I played the demo of Alltynex 2nd. Like RefleX, it's got an intuitive two-button control scheme, one to shoot and the other to use an energy-sword melee attack. If you shoot, you automatically (and near-instantaneously) switch to a form that is faster and auto-absorbs these goodies that some enemies drop; if you melee, you automatically (and near-instantaneously) switch to a form that is slower and doesn't auto-absorb them. You also get two special attacks, which uses up part of the energy bar; letting it fill makes your normal attacks more powerful, though. Melee deals far more damage than shooting and even cancels bullets, but doesn't give you yourself any immunity and doesn't hit as fast. You get one shield per life, but multiple lives per continue; continues are limited, though.
Like Reflex, Alltynex 2nd is a remake too, of the first Alltynex game. And a fun fact: Alltynex 2nd is the only entry in this trilogy that uses polygon-style graphics rather than sprite graphics.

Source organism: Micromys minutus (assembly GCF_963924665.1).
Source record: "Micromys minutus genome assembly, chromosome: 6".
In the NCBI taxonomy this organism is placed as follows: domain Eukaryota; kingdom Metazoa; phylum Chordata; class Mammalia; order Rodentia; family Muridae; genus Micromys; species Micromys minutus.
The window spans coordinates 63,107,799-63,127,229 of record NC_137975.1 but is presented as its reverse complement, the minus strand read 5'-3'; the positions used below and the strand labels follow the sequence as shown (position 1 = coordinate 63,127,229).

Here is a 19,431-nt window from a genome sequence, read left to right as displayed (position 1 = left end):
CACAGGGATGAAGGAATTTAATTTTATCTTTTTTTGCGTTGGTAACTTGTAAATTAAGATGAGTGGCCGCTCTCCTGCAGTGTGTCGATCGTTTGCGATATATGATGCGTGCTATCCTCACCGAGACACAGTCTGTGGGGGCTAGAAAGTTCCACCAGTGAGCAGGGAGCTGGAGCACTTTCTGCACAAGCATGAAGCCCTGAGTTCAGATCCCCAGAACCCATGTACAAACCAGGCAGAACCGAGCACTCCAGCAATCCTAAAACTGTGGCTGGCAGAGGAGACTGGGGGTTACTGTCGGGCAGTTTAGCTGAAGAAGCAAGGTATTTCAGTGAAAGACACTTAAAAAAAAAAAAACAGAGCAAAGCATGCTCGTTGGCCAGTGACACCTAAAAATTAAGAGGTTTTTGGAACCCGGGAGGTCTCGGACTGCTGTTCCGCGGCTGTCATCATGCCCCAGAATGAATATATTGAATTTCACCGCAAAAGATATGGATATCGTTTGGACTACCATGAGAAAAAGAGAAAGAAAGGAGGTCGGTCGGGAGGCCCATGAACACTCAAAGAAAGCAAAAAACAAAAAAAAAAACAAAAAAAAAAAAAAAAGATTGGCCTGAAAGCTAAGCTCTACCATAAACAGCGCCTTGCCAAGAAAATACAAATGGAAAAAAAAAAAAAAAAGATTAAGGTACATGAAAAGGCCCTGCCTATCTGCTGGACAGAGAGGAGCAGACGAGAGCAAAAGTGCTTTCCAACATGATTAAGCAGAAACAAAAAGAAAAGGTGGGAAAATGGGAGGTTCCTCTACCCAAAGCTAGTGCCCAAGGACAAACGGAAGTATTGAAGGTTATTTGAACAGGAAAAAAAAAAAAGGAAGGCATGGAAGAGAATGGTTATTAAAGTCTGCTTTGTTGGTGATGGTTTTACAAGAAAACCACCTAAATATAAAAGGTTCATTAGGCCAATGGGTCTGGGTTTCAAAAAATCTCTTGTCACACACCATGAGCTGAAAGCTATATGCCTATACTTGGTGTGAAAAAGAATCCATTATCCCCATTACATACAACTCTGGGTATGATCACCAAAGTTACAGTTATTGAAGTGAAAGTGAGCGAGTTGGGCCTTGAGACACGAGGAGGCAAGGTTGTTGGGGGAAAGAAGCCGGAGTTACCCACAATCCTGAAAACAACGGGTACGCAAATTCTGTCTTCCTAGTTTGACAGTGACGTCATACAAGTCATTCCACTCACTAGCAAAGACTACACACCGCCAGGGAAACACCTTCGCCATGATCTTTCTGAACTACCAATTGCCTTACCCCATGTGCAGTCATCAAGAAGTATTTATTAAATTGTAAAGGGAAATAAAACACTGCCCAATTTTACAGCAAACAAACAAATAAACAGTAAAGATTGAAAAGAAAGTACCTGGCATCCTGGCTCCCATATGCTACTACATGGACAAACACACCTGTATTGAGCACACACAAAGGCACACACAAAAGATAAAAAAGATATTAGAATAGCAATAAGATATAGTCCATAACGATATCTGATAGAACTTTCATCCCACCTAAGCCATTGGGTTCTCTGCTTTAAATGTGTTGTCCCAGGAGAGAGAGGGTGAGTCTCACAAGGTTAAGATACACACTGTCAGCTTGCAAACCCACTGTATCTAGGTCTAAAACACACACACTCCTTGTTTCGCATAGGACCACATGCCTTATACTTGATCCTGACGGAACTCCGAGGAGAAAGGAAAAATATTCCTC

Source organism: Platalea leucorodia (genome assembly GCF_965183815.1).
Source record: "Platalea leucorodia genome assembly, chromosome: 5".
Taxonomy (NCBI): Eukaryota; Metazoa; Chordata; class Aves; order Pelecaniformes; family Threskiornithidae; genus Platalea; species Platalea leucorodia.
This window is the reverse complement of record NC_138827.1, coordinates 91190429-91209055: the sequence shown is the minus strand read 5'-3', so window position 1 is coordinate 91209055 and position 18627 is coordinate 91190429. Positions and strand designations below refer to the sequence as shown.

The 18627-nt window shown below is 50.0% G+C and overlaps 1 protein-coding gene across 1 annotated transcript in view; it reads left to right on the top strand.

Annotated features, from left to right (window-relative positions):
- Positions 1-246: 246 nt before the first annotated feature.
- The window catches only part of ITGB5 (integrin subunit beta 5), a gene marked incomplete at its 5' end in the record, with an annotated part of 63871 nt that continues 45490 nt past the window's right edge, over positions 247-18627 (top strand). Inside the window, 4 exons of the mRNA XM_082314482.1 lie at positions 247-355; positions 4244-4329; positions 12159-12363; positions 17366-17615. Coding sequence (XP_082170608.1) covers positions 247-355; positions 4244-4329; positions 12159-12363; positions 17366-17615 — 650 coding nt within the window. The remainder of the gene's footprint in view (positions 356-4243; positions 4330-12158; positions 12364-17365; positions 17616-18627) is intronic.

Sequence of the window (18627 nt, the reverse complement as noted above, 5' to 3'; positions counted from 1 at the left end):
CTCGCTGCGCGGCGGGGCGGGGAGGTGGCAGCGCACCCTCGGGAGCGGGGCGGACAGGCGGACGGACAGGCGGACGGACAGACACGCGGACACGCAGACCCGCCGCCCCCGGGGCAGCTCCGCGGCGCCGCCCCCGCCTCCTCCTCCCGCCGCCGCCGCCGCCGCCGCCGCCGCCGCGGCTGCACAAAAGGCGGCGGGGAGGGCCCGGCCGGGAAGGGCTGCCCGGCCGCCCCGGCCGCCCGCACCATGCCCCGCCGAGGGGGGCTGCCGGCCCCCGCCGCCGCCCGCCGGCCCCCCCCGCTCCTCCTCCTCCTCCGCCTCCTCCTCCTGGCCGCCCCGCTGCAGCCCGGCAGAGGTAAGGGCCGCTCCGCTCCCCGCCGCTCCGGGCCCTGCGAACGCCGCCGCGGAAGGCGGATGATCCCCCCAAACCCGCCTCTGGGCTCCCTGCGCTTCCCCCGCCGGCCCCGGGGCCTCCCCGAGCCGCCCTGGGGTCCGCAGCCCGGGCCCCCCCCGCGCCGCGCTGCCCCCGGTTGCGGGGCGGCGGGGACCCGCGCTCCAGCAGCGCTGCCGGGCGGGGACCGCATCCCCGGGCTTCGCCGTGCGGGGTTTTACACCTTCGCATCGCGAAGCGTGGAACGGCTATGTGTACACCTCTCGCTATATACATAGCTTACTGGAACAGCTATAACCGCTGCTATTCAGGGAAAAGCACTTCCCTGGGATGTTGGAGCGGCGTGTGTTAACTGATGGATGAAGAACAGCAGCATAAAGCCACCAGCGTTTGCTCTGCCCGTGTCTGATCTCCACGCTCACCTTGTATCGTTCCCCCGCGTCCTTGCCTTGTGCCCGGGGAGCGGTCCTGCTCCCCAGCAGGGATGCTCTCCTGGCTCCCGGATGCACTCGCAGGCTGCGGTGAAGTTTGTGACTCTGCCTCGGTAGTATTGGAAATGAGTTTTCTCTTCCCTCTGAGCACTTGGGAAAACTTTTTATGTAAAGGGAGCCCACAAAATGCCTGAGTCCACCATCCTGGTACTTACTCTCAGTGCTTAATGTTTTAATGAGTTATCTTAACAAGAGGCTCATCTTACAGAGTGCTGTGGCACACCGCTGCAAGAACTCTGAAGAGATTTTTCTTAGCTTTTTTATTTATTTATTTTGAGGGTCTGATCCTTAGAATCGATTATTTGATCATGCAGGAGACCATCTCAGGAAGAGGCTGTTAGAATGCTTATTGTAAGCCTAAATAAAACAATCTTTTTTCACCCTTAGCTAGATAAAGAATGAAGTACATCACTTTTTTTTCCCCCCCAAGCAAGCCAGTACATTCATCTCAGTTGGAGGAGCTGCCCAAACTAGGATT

I also checked out KAMUI. Just like the others, it has no bombs but a two-button control scheme, by which you have three attacks -- shooting, an auto-targeting lightning attack, and a powerful beam attack. However, the special feature in this game is depth: the lightning only attacks (and only the lightning can attack) things in the background, which can of course attack you as well. Button 1 is normal forward shot, button 2 is lightning, and pressing them both together gives a beam that does high damage (and cancels bullets) forward but can't last very long; the power or duration of these special attacks is limited by a shared bar that autorefills at a variable rate.
KAMUI seems to come with unlimited continues (which is why I just beat the game, actually), but two lives per continue and a default of (I think) five shields per life (though I think you can get more). You can occasionally collect powerups and shields from defeated enemies. Also, apparently, you can put in your own audio CD for music?